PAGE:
Wednesday,18 October, 2017
Current issue | Issue 1310, (1 - 7 September 2016)
Wednesday,18 October, 2017
Issue 1310, (1 - 7 September 2016)

Ahram Weekly

Congregational divides

A long awaited law regulating the building of churches triggered controversy to erupt in the Coptic community, writes Michael Adel

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Al-Ahram Weekly

In advance of the anticipated vote by MPs on a draft law regulating the construction of churches many Coptic Christians took to social networking sites to express their support for the bill. Others, however, were concerned at some of the law’s provisions and a group of mostly young Copts has launched a petition opposed to the draft. The “rejection” petition lists a number of points its signatories find unacceptable. They include the draft law’s stipulation that a wall be constructed around the property of a church. The petition argues that available areas of land in villages are small and that a wall, together with the required space between it and the actual structure, will unduly restrict the size of churches. The campaigners also oppose the provision that the concentration of Christians in any specific area be a central criterion in determining the need for a church — “as though the Copts are subjects of a foreign state rather than Egyptian citizens” — and the fact that in its current draft the law allows the governor and, by extension, the security authorities, to have the ultimate say over whether a church can or cannot be built.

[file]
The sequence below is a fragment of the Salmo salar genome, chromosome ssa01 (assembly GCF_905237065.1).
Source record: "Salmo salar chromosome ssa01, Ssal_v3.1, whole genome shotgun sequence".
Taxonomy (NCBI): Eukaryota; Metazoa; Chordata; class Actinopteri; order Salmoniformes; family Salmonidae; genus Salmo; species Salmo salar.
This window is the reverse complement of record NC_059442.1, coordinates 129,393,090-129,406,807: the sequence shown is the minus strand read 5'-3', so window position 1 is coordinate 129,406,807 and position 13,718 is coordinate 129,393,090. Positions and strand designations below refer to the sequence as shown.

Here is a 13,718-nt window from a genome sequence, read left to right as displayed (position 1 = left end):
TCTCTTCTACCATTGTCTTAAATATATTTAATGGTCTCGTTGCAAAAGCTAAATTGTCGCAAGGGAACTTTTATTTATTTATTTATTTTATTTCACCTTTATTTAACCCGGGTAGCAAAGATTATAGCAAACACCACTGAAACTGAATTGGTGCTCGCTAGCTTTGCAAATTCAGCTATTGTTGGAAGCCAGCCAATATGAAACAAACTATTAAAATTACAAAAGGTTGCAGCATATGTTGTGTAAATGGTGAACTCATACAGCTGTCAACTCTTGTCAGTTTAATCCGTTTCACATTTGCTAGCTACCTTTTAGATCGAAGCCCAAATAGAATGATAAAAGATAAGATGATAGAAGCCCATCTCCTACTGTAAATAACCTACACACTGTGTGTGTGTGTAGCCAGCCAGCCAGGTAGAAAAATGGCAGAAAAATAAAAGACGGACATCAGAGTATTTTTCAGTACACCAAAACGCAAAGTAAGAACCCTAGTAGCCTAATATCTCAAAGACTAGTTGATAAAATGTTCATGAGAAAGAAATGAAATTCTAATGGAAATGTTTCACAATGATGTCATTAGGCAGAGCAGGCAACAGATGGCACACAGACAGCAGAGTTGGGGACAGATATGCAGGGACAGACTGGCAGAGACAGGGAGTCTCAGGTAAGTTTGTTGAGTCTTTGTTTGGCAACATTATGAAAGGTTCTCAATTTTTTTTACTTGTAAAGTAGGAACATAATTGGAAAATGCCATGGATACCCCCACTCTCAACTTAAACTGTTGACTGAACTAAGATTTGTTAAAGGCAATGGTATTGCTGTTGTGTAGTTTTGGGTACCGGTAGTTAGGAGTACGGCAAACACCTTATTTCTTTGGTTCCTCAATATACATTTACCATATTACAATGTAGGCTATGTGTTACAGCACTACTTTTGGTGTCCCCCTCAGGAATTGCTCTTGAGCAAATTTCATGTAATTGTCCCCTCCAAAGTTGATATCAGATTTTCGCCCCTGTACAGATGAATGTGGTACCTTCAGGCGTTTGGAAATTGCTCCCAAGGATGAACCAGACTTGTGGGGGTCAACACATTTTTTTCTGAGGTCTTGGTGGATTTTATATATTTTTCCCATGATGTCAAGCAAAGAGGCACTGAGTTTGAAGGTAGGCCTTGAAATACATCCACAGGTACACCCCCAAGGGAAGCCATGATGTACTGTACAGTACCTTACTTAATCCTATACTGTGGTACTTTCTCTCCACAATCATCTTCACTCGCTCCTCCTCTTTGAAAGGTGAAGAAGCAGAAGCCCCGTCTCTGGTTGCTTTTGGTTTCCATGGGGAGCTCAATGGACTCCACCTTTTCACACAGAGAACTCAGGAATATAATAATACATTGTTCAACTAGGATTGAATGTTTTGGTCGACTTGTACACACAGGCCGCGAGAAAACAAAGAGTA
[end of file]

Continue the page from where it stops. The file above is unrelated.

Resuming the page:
The proposed church construction law follows a spate of sectarian crises which prompted President Abdel-Fattah Al-Sisi to meet with Pope Tawadros II and senior Coptic bishops. It was after his last meeting with church officials that Al-Sisi pledged to do what he could to accelerate the passage of the desired law.

Prime Minister Sherif Ismail then met with Minster of State for Legal Affairs Magdi Al-Agati to discuss the main points of a bill that Al-Agati claimed would “prevent the eruption of problems over the construction of churches for the next 100 years”.